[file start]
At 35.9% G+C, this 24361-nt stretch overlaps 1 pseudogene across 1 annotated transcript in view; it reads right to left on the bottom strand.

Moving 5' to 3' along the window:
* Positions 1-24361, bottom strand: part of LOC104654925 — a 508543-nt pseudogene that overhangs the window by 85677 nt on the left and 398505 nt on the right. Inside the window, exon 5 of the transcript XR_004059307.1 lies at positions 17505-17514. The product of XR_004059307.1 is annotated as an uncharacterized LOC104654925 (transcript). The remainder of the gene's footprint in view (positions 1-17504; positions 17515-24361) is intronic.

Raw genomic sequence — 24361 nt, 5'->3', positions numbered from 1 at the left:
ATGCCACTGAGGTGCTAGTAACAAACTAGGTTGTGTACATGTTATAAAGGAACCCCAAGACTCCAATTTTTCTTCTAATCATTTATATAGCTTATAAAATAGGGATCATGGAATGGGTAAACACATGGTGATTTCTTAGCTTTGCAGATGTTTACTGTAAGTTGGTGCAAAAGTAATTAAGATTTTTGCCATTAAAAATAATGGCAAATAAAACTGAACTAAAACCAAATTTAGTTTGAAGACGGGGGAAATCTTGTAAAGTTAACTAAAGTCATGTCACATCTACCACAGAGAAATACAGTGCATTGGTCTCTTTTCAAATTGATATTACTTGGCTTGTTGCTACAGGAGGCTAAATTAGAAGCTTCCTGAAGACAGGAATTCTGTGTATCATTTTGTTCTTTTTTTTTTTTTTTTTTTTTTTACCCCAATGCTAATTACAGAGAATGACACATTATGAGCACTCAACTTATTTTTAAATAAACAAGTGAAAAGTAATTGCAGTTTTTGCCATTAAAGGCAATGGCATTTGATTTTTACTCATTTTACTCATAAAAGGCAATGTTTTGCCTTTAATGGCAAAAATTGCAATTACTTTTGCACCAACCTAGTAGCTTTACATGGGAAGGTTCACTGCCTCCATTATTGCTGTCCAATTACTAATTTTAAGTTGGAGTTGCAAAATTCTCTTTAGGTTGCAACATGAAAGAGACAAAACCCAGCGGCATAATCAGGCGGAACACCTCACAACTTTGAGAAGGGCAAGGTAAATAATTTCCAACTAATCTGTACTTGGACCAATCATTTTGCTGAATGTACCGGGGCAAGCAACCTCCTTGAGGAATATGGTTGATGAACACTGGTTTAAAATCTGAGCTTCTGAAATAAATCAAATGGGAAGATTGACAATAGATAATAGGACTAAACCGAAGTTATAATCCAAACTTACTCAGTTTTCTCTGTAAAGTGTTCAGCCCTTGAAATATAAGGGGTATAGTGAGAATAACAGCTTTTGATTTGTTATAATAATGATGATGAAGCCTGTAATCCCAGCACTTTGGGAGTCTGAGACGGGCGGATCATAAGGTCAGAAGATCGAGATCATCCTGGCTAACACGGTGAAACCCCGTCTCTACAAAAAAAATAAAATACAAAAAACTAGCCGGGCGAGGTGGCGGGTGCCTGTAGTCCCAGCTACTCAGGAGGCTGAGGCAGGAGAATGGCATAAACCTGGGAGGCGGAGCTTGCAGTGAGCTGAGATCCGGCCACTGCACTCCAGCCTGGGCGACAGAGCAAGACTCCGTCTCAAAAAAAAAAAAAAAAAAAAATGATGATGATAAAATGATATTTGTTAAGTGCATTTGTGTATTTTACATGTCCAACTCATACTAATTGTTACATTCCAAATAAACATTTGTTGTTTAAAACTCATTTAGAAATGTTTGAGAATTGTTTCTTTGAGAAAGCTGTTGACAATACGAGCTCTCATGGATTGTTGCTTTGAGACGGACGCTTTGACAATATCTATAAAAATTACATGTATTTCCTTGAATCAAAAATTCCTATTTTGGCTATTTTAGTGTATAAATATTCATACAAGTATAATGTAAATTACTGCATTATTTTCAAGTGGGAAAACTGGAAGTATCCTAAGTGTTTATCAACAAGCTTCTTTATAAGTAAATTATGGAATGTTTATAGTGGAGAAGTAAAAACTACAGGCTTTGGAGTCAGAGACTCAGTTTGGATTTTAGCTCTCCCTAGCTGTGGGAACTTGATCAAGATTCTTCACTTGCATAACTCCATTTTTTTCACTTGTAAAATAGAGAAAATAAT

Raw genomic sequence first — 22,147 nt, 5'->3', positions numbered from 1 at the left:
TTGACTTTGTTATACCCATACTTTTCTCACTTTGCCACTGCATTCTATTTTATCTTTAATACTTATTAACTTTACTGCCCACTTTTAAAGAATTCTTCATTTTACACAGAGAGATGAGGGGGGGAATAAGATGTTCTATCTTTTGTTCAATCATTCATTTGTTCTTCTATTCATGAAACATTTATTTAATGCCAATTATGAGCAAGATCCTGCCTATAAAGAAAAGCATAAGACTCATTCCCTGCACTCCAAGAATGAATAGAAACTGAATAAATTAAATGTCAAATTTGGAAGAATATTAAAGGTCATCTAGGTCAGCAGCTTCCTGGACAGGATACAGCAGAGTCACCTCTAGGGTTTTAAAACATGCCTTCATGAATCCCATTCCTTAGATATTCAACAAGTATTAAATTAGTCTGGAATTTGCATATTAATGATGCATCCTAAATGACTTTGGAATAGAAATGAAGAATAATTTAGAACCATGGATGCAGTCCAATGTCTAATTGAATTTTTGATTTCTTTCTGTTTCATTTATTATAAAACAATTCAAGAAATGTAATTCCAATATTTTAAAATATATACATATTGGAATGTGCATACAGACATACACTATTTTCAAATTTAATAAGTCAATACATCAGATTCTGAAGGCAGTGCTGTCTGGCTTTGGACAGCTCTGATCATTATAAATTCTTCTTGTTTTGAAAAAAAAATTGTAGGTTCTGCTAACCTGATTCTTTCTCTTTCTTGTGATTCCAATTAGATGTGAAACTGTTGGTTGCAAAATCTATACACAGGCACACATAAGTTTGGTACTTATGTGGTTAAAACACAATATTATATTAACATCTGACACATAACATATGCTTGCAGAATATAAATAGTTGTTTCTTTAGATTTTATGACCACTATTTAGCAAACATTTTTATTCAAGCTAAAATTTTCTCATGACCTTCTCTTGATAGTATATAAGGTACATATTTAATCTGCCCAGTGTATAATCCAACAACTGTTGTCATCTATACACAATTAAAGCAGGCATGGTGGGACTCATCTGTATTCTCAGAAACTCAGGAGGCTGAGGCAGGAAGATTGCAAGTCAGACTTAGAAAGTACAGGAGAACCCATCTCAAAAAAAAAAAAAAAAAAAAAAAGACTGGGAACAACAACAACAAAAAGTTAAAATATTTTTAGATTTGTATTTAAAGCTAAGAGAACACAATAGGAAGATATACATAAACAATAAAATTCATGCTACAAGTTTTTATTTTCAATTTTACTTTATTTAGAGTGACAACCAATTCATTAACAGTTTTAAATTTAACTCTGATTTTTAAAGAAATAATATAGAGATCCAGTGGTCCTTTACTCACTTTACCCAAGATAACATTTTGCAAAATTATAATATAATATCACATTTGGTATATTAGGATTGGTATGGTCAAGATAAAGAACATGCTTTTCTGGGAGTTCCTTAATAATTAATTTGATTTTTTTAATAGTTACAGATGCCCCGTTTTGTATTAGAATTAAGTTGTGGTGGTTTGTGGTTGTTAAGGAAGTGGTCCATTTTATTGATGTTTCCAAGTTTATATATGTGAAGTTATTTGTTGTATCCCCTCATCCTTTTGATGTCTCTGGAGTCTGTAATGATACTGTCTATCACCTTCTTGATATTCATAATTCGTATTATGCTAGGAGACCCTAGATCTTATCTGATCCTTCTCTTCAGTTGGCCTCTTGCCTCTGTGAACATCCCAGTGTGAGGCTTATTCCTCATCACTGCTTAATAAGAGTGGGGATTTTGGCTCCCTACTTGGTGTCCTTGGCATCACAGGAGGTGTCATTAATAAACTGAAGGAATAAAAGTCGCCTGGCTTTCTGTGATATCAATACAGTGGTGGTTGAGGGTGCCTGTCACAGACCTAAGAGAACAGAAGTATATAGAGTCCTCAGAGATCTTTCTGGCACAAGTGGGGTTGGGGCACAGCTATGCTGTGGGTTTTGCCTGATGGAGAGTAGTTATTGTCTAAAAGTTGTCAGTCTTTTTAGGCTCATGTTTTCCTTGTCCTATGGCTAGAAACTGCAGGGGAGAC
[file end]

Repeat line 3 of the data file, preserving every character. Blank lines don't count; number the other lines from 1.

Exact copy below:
* Positions 1-24361, bottom strand: part of LOC104654925 — a 508543-nt pseudogene that overhangs the window by 85677 nt on the left and 398505 nt on the right. Inside the window, exon 5 of the transcript XR_004059307.1 lies at positions 17505-17514. The product of XR_004059307.1 is annotated as an uncharacterized LOC104654925 (transcript). The remainder of the gene's footprint in view (positions 1-17504; positions 17515-24361) is intronic.